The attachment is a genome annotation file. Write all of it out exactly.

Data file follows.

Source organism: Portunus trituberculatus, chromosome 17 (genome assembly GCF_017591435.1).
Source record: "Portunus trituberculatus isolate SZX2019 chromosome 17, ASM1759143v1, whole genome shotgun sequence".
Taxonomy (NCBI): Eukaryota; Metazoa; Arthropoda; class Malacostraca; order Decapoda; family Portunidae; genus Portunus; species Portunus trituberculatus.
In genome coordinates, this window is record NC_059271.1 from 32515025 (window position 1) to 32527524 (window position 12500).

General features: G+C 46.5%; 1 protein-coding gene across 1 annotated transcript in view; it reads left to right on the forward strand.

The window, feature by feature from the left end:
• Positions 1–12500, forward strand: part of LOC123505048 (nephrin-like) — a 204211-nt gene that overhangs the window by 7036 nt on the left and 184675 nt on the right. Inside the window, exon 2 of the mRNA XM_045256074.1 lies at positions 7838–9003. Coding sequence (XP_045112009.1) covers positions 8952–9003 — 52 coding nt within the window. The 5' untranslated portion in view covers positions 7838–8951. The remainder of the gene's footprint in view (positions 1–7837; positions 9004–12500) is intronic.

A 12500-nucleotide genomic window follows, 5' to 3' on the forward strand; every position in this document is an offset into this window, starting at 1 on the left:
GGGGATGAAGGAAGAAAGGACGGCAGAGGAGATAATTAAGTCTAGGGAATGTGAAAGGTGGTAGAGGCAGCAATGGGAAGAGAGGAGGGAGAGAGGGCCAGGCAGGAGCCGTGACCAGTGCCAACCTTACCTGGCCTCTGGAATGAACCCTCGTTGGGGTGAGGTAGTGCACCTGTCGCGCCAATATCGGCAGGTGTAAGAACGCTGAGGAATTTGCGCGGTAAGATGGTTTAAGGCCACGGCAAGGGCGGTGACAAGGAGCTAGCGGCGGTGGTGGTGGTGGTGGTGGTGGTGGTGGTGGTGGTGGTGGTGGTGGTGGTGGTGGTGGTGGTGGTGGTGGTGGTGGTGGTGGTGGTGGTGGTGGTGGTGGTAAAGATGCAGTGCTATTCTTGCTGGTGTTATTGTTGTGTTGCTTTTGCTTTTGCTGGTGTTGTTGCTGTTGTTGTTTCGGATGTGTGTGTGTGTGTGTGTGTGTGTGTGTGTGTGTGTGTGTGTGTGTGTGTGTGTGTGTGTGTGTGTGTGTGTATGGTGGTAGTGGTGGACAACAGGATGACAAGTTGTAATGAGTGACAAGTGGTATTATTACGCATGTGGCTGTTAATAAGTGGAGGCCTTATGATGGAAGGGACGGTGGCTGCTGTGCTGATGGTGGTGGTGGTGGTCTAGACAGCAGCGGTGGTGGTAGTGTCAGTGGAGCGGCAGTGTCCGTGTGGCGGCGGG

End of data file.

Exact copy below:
Source organism: Portunus trituberculatus, chromosome 17 (genome assembly GCF_017591435.1).
Source record: "Portunus trituberculatus isolate SZX2019 chromosome 17, ASM1759143v1, whole genome shotgun sequence".
Taxonomy (NCBI): Eukaryota; Metazoa; Arthropoda; class Malacostraca; order Decapoda; family Portunidae; genus Portunus; species Portunus trituberculatus.
In genome coordinates, this window is record NC_059271.1 from 32515025 (window position 1) to 32527524 (window position 12500).

General features: G+C 46.5%; 1 protein-coding gene across 1 annotated transcript in view; it reads left to right on the forward strand.

The window, feature by feature from the left end:
• Positions 1–12500, forward strand: part of LOC123505048 (nephrin-like) — a 204211-nt gene that overhangs the window by 7036 nt on the left and 184675 nt on the right. Inside the window, exon 2 of the mRNA XM_045256074.1 lies at positions 7838–9003. Coding sequence (XP_045112009.1) covers positions 8952–9003 — 52 coding nt within the window. The 5' untranslated portion in view covers positions 7838–8951. The remainder of the gene's footprint in view (positions 1–7837; positions 9004–12500) is intronic.

A 12500-nucleotide genomic window follows, 5' to 3' on the forward strand; every position in this document is an offset into this window, starting at 1 on the left:
GGGGATGAAGGAAGAAAGGACGGCAGAGGAGATAATTAAGTCTAGGGAATGTGAAAGGTGGTAGAGGCAGCAATGGGAAGAGAGGAGGGAGAGAGGGCCAGGCAGGAGCCGTGACCAGTGCCAACCTTACCTGGCCTCTGGAATGAACCCTCGTTGGGGTGAGGTAGTGCACCTGTCGCGCCAATATCGGCAGGTGTAAGAACGCTGAGGAATTTGCGCGGTAAGATGGTTTAAGGCCACGGCAAGGGCGGTGACAAGGAGCTAGCGGCGGTGGTGGTGGTGGTGGTGGTGGTGGTGGTGGTGGTGGTGGTGGTGGTGGTGGTGGTGGTGGTGGTGGTGGTGGTGGTGGTGGTGGTGGTGGTGGTGGTGGTAAAGATGCAGTGCTATTCTTGCTGGTGTTATTGTTGTGTTGCTTTTGCTTTTGCTGGTGTTGTTGCTGTTGTTGTTTCGGATGTGTGTGTGTGTGTGTGTGTGTGTGTGTGTGTGTGTGTGTGTGTGTGTGTGTGTGTGTGTGTGTGTGTGTGTATGGTGGTAGTGGTGGACAACAGGATGACAAGTTGTAATGAGTGACAAGTGGTATTATTACGCATGTGGCTGTTAATAAGTGGAGGCCTTATGATGGAAGGGACGGTGGCTGCTGTGCTGATGGTGGTGGTGGTGGTCTAGACAGCAGCGGTGGTGGTAGTGTCAGTGGAGCGGCAGTGTCCGTGTGGCGGCGGG